Busy Ichiro still expected to rejoin Mariners

Winter Meetings have different feel; Seattle pursuing relief

December 3rd, 2020

SEATTLE -- It’s been pretty quiet so far this winter for the Mariners and most Major League teams. But that doesn’t stop us from pondering the Hot Stove possibilities and letting our minds wander ahead to warmer spring days. Here are three things on my mind this week:

1) The latest on Ichiro
When Ichiro Suzuki announced his retirement after the Mariners’ second game of the 2019 season in Tokyo, the venerable veteran said one of his future goals was to help coach young players in the game he loves.

Now Ichiro is getting his wish -- as are some lucky youngsters in Japan -- as the Asahi Shimbun newspaper in Osaka reported that the former Mariners star is planning to help coach a high school team in his homeland.

But don’t worry. That doesn’t mean Ichiro is changing his plans regarding the Mariners, where he’ll continue in his role as “special assistant to the chairman.” General manager Jerry Dipoto confirmed this week that Ichiro indeed is expected to rejoin the Mariners and continue helping coach and advise the club at Spring Training in Peoria, Ariz., assuming things are back to normal in February.

The 47-year-old was working with the Mariners outfielders and hitters this spring until camp was shut down by the pandemic. With the coaching staff limited in numbers when action resumed with Summer Camp in July, he returned to Japan and has been working out and keeping in shape.

Ichiro was quoted in The Mainichi, another of Japan’s national daily newspapers, saying he’s doing a tougher workout regimen now than when he was playing in the Major Leagues.

"I realize that I can make drastic changes [physically] depending on how I use my body," he said.

As if we’d expect anything less.

2) No meetings, no moves ... yet
If not for the pandemic, Dipoto and the rest of the Mariners’ brass would be heading to Dallas on Sunday to take part in next week’s Winter Meetings with the rest of MLB’s movers and shakers.

Instead, any moving and shaking will be done virtually this year. How big a difference will that make in today’s world, where most deals are done via text or telephone anyway? Hard to say, as this winter has been quiet so far as teams sort through financial issues created by last year’s shortened, fanless season. Like most MLB teams, the Mariners have yet to sign a Major League free agent or engineer any trades.

By the time the Winter Meetings began last year, Dipoto had already traded catcher Omar Narváez to the Brewers, acquired lefty Nestor Cortes Jr. from the Yankees and signed free agents Carl Edwards Jr., Kendall Graveman and Patrick Wisdom.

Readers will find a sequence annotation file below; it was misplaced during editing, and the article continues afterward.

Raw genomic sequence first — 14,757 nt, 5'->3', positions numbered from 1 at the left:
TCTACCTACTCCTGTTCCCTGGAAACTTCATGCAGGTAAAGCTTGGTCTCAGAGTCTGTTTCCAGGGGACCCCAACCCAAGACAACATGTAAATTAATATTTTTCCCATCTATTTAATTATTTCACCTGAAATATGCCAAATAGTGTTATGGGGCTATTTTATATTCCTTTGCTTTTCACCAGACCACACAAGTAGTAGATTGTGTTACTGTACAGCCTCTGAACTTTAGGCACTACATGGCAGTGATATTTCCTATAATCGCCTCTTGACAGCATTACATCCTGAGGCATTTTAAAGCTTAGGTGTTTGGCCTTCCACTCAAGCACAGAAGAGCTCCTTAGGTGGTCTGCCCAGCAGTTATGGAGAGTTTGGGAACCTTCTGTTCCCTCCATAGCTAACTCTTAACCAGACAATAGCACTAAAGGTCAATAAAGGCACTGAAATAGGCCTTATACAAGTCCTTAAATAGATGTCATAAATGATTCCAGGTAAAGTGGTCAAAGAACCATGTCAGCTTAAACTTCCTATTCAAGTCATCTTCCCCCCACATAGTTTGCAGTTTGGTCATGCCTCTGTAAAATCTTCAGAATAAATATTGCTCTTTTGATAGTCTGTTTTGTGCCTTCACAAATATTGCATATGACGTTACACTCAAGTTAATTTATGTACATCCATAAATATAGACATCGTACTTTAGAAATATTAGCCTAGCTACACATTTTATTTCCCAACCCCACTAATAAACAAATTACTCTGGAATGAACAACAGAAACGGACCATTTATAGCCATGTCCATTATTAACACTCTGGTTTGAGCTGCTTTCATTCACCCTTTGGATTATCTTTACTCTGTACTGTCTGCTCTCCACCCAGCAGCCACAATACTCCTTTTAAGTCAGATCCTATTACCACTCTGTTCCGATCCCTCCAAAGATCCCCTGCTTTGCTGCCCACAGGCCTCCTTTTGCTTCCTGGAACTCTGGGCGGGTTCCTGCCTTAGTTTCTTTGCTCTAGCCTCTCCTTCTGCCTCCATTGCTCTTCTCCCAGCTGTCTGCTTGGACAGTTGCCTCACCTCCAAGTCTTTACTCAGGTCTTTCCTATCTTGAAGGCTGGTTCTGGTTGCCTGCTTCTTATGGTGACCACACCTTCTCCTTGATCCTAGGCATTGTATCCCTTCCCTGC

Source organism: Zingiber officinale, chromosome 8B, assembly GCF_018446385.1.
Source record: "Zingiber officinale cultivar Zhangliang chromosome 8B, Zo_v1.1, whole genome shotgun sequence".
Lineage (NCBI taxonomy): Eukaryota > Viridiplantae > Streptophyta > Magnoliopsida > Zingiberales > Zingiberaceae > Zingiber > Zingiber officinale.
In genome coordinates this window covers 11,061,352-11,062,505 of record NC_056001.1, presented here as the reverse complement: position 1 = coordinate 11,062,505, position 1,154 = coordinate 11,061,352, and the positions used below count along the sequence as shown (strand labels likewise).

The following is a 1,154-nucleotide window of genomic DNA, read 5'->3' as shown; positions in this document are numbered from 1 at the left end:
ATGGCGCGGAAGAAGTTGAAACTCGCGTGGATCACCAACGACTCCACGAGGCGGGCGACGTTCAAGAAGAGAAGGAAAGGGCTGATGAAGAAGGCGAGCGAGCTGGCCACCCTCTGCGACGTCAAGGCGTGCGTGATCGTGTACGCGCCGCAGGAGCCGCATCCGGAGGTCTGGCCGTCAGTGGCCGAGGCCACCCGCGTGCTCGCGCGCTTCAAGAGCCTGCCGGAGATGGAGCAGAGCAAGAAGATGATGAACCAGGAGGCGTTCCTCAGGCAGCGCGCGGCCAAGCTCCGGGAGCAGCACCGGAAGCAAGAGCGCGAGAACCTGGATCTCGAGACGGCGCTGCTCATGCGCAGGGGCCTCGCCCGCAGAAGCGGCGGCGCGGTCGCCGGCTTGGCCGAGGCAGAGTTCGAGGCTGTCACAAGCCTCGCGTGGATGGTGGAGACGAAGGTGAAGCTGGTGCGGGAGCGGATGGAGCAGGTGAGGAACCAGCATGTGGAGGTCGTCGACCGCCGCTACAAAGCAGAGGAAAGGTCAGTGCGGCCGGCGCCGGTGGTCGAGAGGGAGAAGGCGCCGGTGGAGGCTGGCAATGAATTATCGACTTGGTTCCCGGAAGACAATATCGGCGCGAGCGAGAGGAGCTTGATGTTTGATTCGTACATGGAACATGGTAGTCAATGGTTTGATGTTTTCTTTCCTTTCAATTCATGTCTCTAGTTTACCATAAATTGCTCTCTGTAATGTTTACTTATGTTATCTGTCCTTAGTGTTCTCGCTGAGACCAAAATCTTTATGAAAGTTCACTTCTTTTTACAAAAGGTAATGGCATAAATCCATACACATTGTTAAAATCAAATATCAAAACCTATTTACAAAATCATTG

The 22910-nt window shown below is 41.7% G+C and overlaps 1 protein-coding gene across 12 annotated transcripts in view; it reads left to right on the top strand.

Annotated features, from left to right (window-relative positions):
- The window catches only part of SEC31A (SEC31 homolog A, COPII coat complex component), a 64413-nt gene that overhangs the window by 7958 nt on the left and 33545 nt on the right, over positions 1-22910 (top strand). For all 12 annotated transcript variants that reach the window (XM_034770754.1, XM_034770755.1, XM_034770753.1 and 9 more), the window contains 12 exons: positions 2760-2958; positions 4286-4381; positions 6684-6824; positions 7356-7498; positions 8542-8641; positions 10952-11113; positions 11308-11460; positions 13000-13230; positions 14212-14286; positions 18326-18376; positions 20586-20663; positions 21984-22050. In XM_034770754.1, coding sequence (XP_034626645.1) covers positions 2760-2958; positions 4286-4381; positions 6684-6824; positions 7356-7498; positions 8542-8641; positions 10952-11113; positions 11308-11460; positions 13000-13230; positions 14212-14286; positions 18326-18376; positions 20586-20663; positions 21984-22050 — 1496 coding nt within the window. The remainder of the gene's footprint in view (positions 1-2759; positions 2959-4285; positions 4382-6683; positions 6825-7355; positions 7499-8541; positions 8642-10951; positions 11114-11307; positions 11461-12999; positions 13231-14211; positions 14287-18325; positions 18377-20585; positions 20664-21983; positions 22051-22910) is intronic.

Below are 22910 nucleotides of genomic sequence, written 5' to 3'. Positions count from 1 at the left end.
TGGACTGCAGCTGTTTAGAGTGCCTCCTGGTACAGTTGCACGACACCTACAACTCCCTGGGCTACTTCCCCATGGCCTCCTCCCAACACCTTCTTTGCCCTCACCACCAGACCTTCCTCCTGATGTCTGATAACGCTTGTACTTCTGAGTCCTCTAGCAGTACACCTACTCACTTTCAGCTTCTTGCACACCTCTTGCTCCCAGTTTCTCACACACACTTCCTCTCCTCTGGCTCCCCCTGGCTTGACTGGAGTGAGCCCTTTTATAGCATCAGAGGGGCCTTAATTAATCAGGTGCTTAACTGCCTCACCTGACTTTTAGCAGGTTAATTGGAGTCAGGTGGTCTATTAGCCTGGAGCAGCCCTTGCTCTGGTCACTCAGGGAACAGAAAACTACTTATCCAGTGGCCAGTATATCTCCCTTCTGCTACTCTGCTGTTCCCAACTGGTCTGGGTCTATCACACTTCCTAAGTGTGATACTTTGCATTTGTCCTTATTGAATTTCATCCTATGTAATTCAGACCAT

A year earlier, Dipoto had traded Robinson Canó and Edwin Díaz to the Mets, Jean Segura to the Phillies, Mike Zunino to the Rays, James Paxton to the Yankees and Alex Colomé to the White Sox before heading to the Winter Meetings.

This winter never figured to be that busy, as the Mariners’ young makeover is now largely in place. But not gathering together at the Omni Hotel in Dallas as normally would occur removes another impetus for all MLB teams to make deals, though Dipoto doesn’t think it’ll have that big an impact.

“With today’s technology, it’s not as complicated as 20 years ago,” he said. “We’ve been in contact with all the clubs, the same type of conversations we typically have. It’ll probably slow down our actions in some regard because you don’t feel the impetus, or rush, that you might when you’re sitting down across the coffee table. You’re checking in via Zoom calls or phone.

“But there’ll be trade action. We’ve had our conversations. There’s still some general uncertainty in terms of roster size and target dates and what the Minor Leagues will look like. So we do have some small hesitations, but otherwise, we’re just doing it all virtually instead of in person.”

3) What a relief it is
When Dipoto does get active, he’s expected to add several experienced relievers. While he certainly isn’t the only GM focusing on bullpen help this winter, it does appear to be a good time to be in that hunt, given the surplus of experienced arms on the market. There are 13 free-agent relievers with 50 or more career saves on their resume, which is notable for a Mariners club that has no reliever on its current roster with more than three saves.

While many of those closers are likely too old for the rebuilding Mariners to consider, there is a good-sized group of experienced middle-inning and set-up types available as well, and that number grew on Wednesday when 23 more relievers were non-tendered by teams looking to avoid arbitration.

The Mariners could be interested in a few of those newcomers, including former D-backs closer Archie Bradley and the Angels’ Hansel Robles. Matt Wisler, who worked as one of the Mariners’ openers with some success two years ago, is another possibility. The 28-year-old right-hander was non-tendered by the Twins after posting a 1.07 ERA in 18 appearances in 2020.

The Mets snapped up one of the more intriguing free agents on Tuesday by signing former Twins right-hander Trevor May to a two-year, $15 million deal, removing the Kelso, Wash., native from the pool. It’ll be interesting to see if May’s signing helps set the relief market and gets things going, or if that was an outlier move by new Mets owner Steve Cohen and the waiting game will continue.